So, what do the fungi get out of all this good samaritan work? The answer is food. As mycorrhizae helps plants to better utilize nutrients for growth and photosynthesis above-ground, the plants send sugars back down to their roots to nourish the fungi. Everyone wins! 


A diagram illustration showing a mushroom growing in the soil next to a tree and its roots. Below the soil line shows the roots from the fungus exchanging water and mineral nutrients to the tree for photosynthesis products in the form of carbohydrates for the fungus.


Benefits of Using Mycorrhizae


Due to the mutually beneficial exchanges that occur between mycorrhizal fungi and plant roots (e.g. increased nutrient uptake), studies show that mycorrhizae offers plants the following benefits:

  • Promotes larger plant growth and healthier, deeper dark green foliage.
  • Leads to greater flower and fruit production (more and/or larger). For farmers, higher yields also means higher income. 
  • Enhanced resilience to stress, heat, and other environmental changes.
  • Improved water uptake, leading to increased drought-resistance and less water demand for the plant. 
  • Lessens the risk of transplant shock, such as when planting new trees or moving indoor-raised seedlings outside.
  • Increases plant disease resistance by promoting overall improved plant health. Also, when plant roots are colonized or coated with mycorrhizal fungi, it limits access to the roots by other harmful pests, fungi, or diseases. For instance, studies show that plant roots colonized by mycorrhizae have added protection against parasitic root-knot nematodes and root-chewing insects!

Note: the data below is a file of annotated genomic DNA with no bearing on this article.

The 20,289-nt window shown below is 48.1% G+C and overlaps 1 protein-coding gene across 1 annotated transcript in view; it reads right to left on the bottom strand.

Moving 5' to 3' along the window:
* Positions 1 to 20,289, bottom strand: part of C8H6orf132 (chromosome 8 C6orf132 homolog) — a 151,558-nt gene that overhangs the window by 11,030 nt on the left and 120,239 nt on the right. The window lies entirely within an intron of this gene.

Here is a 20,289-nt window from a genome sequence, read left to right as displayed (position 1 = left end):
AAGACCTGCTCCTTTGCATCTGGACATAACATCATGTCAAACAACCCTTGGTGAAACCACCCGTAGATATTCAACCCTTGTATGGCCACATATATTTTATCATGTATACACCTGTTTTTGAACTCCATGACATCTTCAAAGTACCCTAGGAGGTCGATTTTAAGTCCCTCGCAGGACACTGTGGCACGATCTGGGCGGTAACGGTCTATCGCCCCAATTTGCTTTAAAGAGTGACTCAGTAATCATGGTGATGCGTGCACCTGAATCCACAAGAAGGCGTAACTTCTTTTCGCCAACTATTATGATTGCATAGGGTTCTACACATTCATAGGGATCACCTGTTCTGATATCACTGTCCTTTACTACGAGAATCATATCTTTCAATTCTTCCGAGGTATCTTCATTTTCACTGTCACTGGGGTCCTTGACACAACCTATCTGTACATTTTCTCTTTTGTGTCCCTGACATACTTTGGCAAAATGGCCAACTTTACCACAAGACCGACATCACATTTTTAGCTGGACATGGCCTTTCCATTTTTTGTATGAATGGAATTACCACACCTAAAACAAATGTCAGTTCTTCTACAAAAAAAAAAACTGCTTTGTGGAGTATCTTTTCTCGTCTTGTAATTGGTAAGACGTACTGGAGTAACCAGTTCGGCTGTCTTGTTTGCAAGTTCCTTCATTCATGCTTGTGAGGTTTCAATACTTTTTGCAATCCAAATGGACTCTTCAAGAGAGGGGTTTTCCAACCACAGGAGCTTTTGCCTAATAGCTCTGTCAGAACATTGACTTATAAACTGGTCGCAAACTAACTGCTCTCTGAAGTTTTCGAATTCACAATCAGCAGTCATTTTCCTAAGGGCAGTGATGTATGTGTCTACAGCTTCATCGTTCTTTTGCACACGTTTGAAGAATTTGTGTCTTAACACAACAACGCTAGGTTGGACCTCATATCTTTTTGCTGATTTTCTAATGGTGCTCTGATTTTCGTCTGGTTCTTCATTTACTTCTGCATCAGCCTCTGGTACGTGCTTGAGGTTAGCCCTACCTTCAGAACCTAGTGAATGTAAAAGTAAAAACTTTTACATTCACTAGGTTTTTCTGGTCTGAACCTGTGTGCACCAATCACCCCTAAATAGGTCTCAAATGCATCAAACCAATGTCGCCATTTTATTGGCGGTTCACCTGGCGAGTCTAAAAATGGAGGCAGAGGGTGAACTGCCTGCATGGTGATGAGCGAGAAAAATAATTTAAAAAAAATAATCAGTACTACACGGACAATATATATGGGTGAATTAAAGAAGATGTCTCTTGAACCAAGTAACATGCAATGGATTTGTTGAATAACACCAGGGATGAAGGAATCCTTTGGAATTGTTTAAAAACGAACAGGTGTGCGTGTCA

• Reduces the need for fertilizer inputs (and associated costs).
  • Decreases the accumulation and residual levels of toxic contaminants in crops, such as persistent organic pollutants (POPs), which plants typically readily absorb in their roots and tissues.
  • Naturally improves soil structure, fertility, and promotes a healthy living soil food web.


Sound too good to be true? Check out the photos of side-by-side grow trials below. The plants were treated exactly the same, with the exception of one being inoculated with Plant Success mycorrhizae – the larger plant in every photo!


A person on each side of the image is holding a small fabric pot with a basil plant in each pot. The plant on the left is almost twice the height and width of the plant on the right.
Basil inoculated with mycorrhizae (left) versus not
Two marigold plants are shown, each in its own fabric grow bag. The plant on the left is much larger, almost twice the size in height and width and more flowers than the one on the right.
Marigolds inoculated with mycorrhizae (left) versus not
A two image collage, the first image shows two eggplant plants, both in its own fabric grow bag and the plant on the right is twice the other plants height and width with more flowers. The second image shows two bean plants, each in its own grow bag. The plant on the right is more than twice the size and width of the other plant with many more flowers as well.
Eggplant and beans inoculated with mycorrhizae (right) versus not. Side-by-side grow trial images courtesy of Plant Success Organics


Plants that Benefit from Mycorrhizae